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The teacher uses understanding of individual differences and diverse cultures and communities to ensure inclusive learning environments that enable each learner to meet high standards.

Course Outline: Redefining the Bildungsroman

Working with identity in the classroom presents teachers with a challenge: How do we teach about identity without being prescriptive? How do we imagine the wide range of our students' identities as learners, as family members, as members of different social, cultural, lingual, and racial groups, when we only have firsthand experience with our own? This inquiry project explores teaching coming-of-age narratives in an English Language Arts classroom at a high school level. After researching content, classroom practices, and forms of assessment, I created this course design with diverse learners and students in mind. 

I have always thought of education and self-discovery working hand-in-hand with one other. I am drawn to the conscious exploration of identity as a basis for the learning experience of students, especially of English Language Learners. While I was originally drawn to the idea of creating a unit on coming-of-age stories, I felt as though identity deserves more space than could be afforded in one unit. The exploration of identity and coming-of-age stories then became the basis for a course, “Redefining the Bildungsroman,” which aims to both inform students’ reading of contemporary works and to challenge traditional understandings of the meaning of coming-of-age as found in the bildungsroman framework. The course outline includes sustained practices that promote critical thinking skills, provide frameworks for meaningful classroom discussion, establish consistent learning practices, and set expectations for assessment — with the needs of English Language Learners at the forefront. I write in the introduction to my course outline, “If part of effective instruction of English Language Learners is the clear communication of expectations and purposeful choices, the outlining of methods that are backed by research in this content outline could serve as a tool for instructors or students.” The outline serves as a utility for teachers in providing content ideas, practices, and assessment, but the included components could also serve as a guide for students upon entering the classroom.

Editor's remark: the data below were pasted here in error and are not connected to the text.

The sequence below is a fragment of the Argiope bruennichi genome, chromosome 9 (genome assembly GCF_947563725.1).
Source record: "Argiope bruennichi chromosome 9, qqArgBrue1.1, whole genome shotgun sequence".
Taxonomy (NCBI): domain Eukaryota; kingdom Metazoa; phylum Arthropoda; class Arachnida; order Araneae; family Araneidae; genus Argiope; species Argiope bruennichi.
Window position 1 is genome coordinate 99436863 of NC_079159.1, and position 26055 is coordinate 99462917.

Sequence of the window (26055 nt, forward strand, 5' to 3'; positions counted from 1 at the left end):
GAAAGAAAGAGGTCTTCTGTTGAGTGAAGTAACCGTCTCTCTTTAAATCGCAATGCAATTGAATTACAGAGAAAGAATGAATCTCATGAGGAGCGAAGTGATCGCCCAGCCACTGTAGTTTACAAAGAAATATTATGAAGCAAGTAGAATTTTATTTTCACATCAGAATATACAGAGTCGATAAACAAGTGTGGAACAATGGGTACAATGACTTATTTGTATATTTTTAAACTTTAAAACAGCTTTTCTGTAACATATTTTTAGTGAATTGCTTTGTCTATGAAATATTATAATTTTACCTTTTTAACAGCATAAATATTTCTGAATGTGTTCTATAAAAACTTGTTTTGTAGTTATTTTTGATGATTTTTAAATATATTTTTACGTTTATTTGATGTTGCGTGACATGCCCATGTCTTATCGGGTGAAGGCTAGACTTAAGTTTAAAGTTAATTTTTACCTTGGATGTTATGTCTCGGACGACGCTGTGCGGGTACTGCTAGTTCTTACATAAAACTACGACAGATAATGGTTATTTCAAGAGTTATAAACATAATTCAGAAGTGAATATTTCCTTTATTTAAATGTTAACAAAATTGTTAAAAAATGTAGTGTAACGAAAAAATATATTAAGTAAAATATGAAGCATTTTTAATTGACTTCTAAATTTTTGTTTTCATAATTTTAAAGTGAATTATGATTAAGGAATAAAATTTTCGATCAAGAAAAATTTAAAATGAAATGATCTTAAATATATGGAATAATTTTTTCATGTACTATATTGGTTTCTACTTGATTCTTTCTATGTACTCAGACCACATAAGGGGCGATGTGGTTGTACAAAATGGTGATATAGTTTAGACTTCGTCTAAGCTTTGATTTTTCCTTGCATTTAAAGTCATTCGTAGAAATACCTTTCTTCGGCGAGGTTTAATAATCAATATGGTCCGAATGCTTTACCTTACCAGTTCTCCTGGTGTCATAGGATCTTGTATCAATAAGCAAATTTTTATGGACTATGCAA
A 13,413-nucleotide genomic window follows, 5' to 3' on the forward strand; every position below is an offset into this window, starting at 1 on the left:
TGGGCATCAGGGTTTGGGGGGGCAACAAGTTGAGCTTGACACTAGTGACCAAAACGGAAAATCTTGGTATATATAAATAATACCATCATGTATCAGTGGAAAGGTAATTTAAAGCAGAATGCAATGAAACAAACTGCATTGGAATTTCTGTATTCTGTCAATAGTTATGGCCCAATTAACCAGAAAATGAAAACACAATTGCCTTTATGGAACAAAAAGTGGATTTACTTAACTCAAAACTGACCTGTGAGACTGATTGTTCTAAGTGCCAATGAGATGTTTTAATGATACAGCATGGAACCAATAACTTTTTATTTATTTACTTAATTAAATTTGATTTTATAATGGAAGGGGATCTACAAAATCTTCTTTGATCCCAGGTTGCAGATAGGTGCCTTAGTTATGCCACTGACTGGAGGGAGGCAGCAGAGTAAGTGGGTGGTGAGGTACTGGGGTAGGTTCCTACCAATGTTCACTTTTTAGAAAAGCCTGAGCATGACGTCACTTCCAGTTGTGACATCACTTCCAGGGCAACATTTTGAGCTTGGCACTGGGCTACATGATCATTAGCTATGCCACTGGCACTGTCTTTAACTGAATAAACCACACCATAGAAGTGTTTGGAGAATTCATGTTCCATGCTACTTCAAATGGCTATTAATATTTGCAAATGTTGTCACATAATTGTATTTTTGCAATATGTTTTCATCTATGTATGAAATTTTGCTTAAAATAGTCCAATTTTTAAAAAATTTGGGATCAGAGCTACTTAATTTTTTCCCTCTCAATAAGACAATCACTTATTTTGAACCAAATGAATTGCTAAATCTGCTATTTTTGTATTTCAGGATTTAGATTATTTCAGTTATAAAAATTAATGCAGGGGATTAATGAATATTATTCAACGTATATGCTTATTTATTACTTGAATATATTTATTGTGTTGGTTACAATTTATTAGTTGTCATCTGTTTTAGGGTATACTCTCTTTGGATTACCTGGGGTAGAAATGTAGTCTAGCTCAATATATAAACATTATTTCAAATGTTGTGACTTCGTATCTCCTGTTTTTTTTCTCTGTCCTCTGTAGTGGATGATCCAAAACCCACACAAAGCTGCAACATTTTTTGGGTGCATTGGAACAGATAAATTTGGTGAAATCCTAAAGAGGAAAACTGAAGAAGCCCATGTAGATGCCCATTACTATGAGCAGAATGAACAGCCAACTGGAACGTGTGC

Several questions informed the topic of exploration for the course: What does it look like to put traditional frameworks in conversation with contemporary texts? As 21st Century learners and thinkers, how can these traditional — and sometimes, exclusive — frameworks still be of value in a contemporary and more inclusive classroom space? How can contemporary ways of thinking help us look at traditions more critically? 


Paulo Freire’s ideas about the space for change in the classroom inform my justification for the unit, as he recognizes the place of the classroom as a “deeply civic and political project that provides the conditions for individual autonomy and takes liberation and the practice of freedom as a collective goal” (Giroux 2010). In my handout, I write that “in this way, the course itself also functions as an act of resistance, as the coursework and discourse challenges a framework accepted as standard, acknowledges a diversity of unique barriers and privileges of growing into different identities, and narrative construction exercises that gives power to students to take agency as writers of their own identity.”

Below, explore the handout outlining what the course looks like. Additionally, read the extended reflection and works cited in the attached document. 


Access full Word document here.

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